Before 1960, administration of inert substances to promote placebo effects or to satisfy patients’ expectations of receiving a prescribed treatment was commonplace in medical practice.5 6 7 8 9 10 11 12 13 With the development of effective pharmaceutical interventions and the increased emphasis on informed consent, the use of placebo treatments in clinical care has been widely criticised. Prescribing a placebo, it is claimed, involves deception and therefore violates patients’ autonomy and informed consent.14 15 Advocates of placebo treatments argue that promoting the placebo effect might be one of the most effective treatments available for many chronic conditions and can be accomplished without deception.16 17 18 19
“Placebo treatment” is an unclear and complicated concept that lacks a standard definition. Placebo treatments include “inert” agents that have little or no pharmacological activity, such as sugar pills and saline injections given to promote positive expectation, and physiologically active agents, such as vitamins or antibiotics, that the physician prescribes solely or primarily to promote positive psychological effects.16 Furthermore, clinicians might recommend an “active” treatment to elicit a possible pharmacological effect and a placebo response simultaneously. Given these and other terminological difficulties,3 for the purposes of our research we defined a “placebo treatment” as a treatment whose benefits (in the opinion of the clinician) derive from positive patient expectations and not from the physiological mechanism of the treatment itself.
Despite the persistent controversy surrounding the use of placebo treatments, there are few systematic data concerning physicians’ attitudes towards and use of placebo treatments in the United States.20 21 22 The few contemporary surveys from other countries suggest that more than half of physicians prescribe placebo treatment.23 24 25 26 27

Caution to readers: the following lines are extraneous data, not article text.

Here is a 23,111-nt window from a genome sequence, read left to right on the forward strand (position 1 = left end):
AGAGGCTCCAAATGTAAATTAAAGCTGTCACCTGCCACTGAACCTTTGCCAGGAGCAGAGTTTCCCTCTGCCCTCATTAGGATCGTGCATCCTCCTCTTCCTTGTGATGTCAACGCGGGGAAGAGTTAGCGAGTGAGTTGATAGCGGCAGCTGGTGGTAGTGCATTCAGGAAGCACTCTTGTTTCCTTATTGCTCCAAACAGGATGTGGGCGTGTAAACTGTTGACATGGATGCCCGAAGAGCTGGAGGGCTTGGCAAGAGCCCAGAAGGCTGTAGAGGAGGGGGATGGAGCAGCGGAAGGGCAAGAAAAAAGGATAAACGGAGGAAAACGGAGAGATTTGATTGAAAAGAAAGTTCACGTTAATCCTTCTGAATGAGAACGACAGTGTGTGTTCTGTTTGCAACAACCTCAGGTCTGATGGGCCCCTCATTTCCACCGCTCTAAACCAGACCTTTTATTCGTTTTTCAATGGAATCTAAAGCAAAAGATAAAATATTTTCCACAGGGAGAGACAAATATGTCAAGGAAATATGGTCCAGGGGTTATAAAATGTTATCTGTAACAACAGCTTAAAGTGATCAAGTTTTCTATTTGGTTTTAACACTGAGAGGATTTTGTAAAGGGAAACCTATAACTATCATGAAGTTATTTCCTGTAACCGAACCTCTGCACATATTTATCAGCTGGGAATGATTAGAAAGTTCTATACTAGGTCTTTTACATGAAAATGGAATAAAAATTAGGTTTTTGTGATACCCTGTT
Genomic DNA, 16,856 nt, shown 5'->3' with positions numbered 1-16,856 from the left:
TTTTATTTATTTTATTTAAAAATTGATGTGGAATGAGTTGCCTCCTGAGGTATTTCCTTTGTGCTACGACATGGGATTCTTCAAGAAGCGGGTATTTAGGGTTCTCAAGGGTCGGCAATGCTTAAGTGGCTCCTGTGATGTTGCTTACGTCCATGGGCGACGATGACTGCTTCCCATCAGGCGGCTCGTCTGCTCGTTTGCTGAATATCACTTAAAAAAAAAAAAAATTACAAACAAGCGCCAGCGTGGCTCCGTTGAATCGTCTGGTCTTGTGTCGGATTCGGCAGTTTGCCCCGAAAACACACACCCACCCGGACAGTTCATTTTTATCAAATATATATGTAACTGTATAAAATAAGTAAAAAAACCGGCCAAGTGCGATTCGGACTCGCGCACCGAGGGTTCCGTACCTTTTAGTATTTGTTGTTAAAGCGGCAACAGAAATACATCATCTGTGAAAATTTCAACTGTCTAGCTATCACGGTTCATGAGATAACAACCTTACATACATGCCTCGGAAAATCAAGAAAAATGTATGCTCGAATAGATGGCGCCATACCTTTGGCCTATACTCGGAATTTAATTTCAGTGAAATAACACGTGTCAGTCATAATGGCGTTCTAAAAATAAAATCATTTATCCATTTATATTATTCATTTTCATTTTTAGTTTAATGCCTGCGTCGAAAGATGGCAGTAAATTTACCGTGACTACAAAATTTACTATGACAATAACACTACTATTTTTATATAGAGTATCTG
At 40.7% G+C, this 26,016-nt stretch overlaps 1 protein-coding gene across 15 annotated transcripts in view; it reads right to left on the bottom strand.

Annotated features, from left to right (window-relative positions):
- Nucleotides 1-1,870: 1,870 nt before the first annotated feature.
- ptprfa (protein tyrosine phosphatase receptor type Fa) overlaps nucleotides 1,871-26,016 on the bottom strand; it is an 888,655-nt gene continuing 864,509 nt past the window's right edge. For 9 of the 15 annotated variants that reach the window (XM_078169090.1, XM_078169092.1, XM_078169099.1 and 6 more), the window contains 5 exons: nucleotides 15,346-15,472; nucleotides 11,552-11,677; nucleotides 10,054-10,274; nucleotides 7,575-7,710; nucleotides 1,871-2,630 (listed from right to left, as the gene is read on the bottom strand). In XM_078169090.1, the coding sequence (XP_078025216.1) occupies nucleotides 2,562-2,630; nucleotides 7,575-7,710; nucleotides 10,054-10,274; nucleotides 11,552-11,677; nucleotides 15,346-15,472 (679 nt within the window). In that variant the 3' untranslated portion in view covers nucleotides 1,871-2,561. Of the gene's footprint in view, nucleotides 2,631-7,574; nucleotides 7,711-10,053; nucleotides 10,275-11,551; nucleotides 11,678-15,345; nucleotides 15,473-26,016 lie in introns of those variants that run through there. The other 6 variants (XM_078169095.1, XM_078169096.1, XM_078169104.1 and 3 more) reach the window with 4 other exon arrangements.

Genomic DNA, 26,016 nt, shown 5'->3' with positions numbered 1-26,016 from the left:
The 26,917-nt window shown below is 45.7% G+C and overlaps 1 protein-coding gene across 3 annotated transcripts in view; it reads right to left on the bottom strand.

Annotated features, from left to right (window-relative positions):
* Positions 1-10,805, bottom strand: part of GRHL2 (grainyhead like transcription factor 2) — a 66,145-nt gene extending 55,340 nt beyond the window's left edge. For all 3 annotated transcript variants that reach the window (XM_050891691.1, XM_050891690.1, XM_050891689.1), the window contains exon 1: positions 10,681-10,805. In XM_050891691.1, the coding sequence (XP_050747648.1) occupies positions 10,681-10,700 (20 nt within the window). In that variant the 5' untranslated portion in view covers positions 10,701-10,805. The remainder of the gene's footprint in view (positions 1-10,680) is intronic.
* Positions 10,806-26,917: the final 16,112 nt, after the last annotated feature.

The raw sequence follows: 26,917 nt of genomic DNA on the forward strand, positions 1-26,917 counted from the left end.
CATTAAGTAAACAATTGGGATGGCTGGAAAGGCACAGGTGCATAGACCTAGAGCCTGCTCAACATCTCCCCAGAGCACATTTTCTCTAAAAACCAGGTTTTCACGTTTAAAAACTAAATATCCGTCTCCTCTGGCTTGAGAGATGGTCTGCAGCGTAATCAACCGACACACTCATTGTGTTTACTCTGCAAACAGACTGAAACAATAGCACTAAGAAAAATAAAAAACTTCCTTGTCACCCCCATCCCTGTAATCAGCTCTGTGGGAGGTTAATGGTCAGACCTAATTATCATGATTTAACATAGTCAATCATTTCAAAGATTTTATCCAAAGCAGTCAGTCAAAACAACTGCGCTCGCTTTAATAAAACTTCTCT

To further inform ethical discussions about the appropriateness of recommending placebo treatments, we examined the attitudes and behaviours regarding placebo treatments among a national sample of clinically active internists and rheumatologists in the US.
Using the 2006 American Medical Association masterfile, we randomly selected 1200 physicians listed with the primary specialties of internal medicine (600) or rheumatology (600): a group of physicians who commonly treat patients with debilitating chronic clinical conditions that are notoriously difficult to manage. Participants were screened to determine if they were currently practising. In June 2007, an independent survey research firm posted a confidential, self administered survey, a $20 (£11, €15) incentive, and a letter outlining the voluntary nature of participation. Participants were assured that their identities would not be disclosed to investigators. Those who did not respond to the first survey were sent a second six weeks later. Response rates were calculated with standard conservative survey research definitions (RR1 from the American Association for Public Opinion Research).28 Of the 1200 physicians who were sent questionnaires, 679 responded (overall response rate 57%), of whom 334 specialised in internal medicine (56% response rate) and 345 in rheumatology (58% response rate).